The general election campaign is back on the front pages of Monday’s newspapers.

The Guardian reports the latest pledges from Labour and the Conservatives, saying both are stepping up the fight for the working-class vote.

Several papers lead with Tory plans to extend workers’ rights, including a policy which would allow workers a year of unpaid leave to care for sick relatives.

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The Daily Telegraph says the plan comes amid mounting concern about the scale of the social care crisis.

The Daily Mail calls it a bold foray into Labour territory, but cautions that the challenge now is to match the new rights with authentic Conservative policies to stimulate growth. That alone, the paper says, can pay for better working conditions.

Labour’s plans to invest an extra £37bn into the health service is welcomed by the Daily Mirror, which says the cash will help over-stretched staff and end the annual winter crisis in hospitals.

The newspaper says shorter waiting times and better treatment are achievable if higher earners and the wealthy are taxed fairly.

The Guardian says the Conservatives know that some of Labour’s policies poll well after a decade of austerity, so they are hammering home the message that Labour’s sums don’t add up.

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Cyber threat

Warnings of fresh cyber-attacks also loom large on the front pages, three days after the global ransomware incident. The Financial Times says many organisations around the world still haven’t upgraded vulnerable systems, despite urgent appeals.

The Daily Mail says hospitals are braced for mayhem as the NHS tries to get back on its feet. The newspaper reports that patients may have to wait a month or more to see a doctor as operations cancelled at the weekend are re-arranged.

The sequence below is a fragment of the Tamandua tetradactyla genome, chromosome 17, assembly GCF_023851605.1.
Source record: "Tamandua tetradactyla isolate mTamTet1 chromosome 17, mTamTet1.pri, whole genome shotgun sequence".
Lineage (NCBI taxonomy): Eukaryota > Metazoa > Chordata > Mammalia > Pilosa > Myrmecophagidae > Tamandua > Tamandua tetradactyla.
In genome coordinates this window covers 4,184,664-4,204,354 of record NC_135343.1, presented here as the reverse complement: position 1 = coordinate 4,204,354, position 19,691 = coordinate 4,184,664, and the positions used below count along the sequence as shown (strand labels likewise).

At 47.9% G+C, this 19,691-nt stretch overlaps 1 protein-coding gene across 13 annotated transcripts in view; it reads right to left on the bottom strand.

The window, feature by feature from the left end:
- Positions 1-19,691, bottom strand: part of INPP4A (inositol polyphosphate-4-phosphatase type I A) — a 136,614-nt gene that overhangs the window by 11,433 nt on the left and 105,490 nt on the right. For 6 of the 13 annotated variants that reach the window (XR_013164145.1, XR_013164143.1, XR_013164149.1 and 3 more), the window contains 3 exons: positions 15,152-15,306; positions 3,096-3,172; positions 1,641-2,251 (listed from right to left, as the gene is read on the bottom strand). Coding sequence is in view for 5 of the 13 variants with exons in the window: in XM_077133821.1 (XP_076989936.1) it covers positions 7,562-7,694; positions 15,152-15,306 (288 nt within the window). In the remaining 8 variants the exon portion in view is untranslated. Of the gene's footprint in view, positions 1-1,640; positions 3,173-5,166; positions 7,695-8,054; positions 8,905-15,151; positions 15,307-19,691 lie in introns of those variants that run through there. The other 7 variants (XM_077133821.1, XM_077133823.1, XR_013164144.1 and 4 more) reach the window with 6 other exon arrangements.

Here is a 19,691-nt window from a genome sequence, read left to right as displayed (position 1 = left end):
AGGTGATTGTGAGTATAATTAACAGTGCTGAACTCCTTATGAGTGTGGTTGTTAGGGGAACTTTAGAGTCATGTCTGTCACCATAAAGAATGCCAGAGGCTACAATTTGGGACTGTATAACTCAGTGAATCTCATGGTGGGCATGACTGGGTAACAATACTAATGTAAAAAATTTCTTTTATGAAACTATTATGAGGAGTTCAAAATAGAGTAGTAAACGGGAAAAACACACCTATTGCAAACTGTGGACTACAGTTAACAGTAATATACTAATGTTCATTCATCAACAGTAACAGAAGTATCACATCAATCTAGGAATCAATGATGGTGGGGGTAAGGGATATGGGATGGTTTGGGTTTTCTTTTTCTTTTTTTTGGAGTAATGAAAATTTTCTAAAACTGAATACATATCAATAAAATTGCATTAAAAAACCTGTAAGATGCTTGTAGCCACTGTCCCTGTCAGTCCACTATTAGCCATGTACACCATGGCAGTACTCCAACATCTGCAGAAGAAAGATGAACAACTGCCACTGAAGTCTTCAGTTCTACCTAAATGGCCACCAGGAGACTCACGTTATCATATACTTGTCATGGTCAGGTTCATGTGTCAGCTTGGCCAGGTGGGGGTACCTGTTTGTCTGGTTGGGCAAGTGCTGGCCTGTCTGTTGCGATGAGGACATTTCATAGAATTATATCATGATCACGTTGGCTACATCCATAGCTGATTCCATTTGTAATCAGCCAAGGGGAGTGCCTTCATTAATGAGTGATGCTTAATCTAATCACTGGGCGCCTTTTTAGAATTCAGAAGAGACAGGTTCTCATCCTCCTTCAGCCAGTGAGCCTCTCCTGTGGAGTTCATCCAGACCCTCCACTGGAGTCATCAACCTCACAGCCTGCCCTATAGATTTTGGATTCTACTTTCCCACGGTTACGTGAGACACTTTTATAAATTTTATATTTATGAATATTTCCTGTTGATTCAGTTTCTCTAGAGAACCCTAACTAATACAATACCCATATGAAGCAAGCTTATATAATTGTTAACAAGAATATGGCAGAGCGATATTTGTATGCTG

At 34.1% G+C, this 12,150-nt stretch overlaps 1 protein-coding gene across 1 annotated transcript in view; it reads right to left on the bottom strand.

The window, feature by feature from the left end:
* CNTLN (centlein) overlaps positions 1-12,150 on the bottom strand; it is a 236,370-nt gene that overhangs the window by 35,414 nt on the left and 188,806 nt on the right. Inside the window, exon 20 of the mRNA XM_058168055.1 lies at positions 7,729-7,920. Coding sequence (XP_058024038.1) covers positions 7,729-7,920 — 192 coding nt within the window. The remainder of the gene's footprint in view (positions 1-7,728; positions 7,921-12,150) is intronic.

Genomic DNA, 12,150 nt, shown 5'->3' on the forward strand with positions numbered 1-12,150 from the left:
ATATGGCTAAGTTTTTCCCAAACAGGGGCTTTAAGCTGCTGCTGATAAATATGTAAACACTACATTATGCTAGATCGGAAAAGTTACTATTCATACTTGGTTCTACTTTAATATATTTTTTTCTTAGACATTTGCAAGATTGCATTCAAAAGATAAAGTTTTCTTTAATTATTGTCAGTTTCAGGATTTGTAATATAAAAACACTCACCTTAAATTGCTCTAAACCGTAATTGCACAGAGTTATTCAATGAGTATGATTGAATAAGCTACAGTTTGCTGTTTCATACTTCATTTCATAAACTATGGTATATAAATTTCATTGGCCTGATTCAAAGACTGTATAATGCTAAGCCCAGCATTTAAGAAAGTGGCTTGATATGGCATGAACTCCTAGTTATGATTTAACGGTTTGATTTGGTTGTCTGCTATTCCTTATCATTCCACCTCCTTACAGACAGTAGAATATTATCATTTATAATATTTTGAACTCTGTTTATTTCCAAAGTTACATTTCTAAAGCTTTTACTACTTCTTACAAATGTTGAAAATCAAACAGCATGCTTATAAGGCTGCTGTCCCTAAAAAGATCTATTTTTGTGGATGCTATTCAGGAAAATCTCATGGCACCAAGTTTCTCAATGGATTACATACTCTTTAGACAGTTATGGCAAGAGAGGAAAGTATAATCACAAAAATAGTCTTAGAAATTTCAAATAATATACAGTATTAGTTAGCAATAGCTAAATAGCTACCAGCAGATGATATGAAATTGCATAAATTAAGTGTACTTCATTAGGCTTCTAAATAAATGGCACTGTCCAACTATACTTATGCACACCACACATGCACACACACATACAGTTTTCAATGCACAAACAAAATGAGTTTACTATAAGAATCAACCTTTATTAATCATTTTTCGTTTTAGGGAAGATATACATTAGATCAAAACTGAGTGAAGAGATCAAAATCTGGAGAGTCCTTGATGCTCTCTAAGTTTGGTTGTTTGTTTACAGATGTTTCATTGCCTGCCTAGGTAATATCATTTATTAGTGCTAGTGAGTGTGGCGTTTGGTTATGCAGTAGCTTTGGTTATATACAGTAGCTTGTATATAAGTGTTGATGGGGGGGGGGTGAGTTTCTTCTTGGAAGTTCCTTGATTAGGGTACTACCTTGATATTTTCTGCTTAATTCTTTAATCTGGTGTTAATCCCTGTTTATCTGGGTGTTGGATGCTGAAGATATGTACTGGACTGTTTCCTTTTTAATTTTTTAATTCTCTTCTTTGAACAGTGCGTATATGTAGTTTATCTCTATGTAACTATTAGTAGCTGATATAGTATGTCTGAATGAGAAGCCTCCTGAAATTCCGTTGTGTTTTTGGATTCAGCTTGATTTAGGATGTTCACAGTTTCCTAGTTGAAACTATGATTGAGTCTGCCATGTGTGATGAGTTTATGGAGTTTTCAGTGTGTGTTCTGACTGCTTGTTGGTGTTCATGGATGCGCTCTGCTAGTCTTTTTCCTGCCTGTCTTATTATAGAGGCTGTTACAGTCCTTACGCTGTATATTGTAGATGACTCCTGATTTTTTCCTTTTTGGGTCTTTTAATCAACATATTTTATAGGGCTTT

The Guardian says it’s still not known how much damage the attacks have caused, and says people might have died as trauma units were shut down and operations postponed.

The Sun believes the attack could be just a taste of things to come, saying experts are warning of even more cunning tricks to cripple the computers our lives depend on.

Image copyright Getty Images
Image caption Could President Trump be looking to fire his staff?

The Daily Telegraph says President Trump is considering a purge of senior staff at the White House, after the most damaging week of his presidency.

The newspaper quotes political sources in Washington as saying the president has been taken aback by the fallout from his sudden dismissal of FBI director James Comey – and is on the hunt for someone to blame.

It also says that he has spoken candidly about a broad shake-up that could include demotions or dismissals.

Poisoned blooms

And the Times says poison is to blame for the demise of a spectacular wisteria that adorned a cottage in the Wiltshire village of Crudwell.

The newspaper says the plant began to wither and die soon after photographs were widely published, showing its purple flowers in full bloom.

The owners say horticulturists have ruled out disease or pests as the cause, leaving them to conclude that it was destroyed in a callous act of vandalism.